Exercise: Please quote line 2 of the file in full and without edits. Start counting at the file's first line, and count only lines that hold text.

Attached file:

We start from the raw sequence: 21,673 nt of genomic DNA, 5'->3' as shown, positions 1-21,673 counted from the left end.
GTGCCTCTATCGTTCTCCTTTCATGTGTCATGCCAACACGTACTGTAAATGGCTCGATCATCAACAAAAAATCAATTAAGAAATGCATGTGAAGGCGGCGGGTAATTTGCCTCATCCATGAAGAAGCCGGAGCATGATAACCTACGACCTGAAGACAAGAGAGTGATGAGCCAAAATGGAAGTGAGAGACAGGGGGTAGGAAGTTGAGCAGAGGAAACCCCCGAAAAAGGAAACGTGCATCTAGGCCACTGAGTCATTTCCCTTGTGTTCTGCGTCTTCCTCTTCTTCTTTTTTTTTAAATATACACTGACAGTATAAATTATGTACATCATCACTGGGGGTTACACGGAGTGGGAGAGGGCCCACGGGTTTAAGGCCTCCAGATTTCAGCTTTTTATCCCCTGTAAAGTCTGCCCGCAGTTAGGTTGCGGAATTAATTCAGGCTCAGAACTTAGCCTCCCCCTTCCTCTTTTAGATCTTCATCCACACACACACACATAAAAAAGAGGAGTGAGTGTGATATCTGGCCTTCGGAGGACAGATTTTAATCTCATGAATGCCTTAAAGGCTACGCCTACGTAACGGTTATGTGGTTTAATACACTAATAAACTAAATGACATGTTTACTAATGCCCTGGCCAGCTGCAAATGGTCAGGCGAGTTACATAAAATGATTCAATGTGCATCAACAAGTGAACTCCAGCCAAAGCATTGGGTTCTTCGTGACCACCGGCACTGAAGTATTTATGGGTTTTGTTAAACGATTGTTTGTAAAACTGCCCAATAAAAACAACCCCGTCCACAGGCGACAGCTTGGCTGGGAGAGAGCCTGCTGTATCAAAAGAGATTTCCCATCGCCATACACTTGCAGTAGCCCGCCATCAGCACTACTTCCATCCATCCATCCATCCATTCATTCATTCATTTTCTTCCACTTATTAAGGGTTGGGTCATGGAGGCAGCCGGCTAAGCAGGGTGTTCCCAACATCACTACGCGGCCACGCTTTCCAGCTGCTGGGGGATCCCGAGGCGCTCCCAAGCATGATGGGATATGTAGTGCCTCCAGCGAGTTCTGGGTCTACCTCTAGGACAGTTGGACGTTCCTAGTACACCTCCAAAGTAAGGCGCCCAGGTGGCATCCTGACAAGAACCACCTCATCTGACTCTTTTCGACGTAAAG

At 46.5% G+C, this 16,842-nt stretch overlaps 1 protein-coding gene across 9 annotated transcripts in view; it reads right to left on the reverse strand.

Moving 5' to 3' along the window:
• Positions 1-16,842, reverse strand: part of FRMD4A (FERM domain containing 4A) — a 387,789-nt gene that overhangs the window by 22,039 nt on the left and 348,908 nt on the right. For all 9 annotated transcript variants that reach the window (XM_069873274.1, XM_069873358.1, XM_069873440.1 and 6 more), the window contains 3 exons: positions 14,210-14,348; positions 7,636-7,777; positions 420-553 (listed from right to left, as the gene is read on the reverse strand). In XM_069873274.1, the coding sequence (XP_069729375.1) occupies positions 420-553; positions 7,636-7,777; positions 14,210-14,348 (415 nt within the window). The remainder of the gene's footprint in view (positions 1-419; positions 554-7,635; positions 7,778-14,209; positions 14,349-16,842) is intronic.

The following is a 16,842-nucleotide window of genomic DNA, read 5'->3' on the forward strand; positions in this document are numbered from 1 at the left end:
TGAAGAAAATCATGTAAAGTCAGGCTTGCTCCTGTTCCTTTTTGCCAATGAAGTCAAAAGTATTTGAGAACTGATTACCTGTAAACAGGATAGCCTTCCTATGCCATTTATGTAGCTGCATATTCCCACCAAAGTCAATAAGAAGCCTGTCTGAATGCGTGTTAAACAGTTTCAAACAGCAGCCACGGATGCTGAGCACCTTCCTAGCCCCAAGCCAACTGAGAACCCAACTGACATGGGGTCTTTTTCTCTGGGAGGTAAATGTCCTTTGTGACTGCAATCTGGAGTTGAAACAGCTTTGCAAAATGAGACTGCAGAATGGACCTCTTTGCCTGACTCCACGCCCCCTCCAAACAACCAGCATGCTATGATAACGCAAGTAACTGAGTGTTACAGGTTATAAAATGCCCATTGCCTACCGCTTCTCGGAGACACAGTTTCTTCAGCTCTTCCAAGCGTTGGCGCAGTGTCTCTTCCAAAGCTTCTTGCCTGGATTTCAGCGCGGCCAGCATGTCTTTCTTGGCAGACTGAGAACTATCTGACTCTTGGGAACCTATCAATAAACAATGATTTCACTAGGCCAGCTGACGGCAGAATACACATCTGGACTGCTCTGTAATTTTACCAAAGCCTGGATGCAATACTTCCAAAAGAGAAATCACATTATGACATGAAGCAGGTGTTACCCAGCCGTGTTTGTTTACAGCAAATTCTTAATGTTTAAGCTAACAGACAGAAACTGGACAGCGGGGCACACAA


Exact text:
GTGCCTCTATCGTTCTCCTTTCATGTGTCATGCCAACACGTACTGTAAATGGCTCGATCATCAACAAAAAATCAATTAAGAAATGCATGTGAAGGCGGCGGGTAATTTGCCTCATCCATGAAGAAGCCGGAGCATGATAACCTACGACCTGAAGACAAGAGAGTGATGAGCCAAAATGGAAGTGAGAGACAGGGGGTAGGAAGTTGAGCAGAGGAAACCCCCGAAAAAGGAAACGTGCATCTAGGCCACTGAGTCATTTCCCTTGTGTTCTGCGTCTTCCTCTTCTTCTTTTTTTTTAAATATACACTGACAGTATAAATTATGTACATCATCACTGGGGGTTACACGGAGTGGGAGAGGGCCCACGGGTTTAAGGCCTCCAGATTTCAGCTTTTTATCCCCTGTAAAGTCTGCCCGCAGTTAGGTTGCGGAATTAATTCAGGCTCAGAACTTAGCCTCCCCCTTCCTCTTTTAGATCTTCATCCACACACACACACATAAAAAAGAGGAGTGAGTGTGATATCTGGCCTTCGGAGGACAGATTTTAATCTCATGAATGCCTTAAAGGCTACGCCTACGTAACGGTTATGTGGTTTAATACACTAATAAACTAAATGACATGTTTACTAATGCCCTGGCCAGCTGCAAATGGTCAGGCGAGTTACATAAAATGATTCAATGTGCATCAACAAGTGAACTCCAGCCAAAGCATTGGGTTCTTCGTGACCACCGGCACTGAAGTATTTATGGGTTTTGTTAAACGATTGTTTGTAAAACTGCCCAATAAAAACAACCCCGTCCACAGGCGACAGCTTGGCTGGGAGAGAGCCTGCTGTATCAAAAGAGATTTCCCATCGCCATACACTTGCAGTAGCCCGCCATCAGCACTACTTCCATCCATCCATCCATCCATTCATTCATTCATTTTCTTCCACTTATTAAGGGTTGGGTCATGGAGGCAGCCGGCTAAGCAGGGTGTTCCCAACATCACTACGCGGCCACGCTTTCCAGCTGCTGGGGGATCCCGAGGCGCTCCCAAGCATGATGGGATATGTAGTGCCTCCAGCGAGTTCTGGGTCTACCTCTAGGACAGTTGGACGTTCCTAGTACACCTCCAAAGTAAGGCGCCCAGGTGGCATCCTGACAAGAACCACCTCATCTGACTCTTTTCGACGTAAAG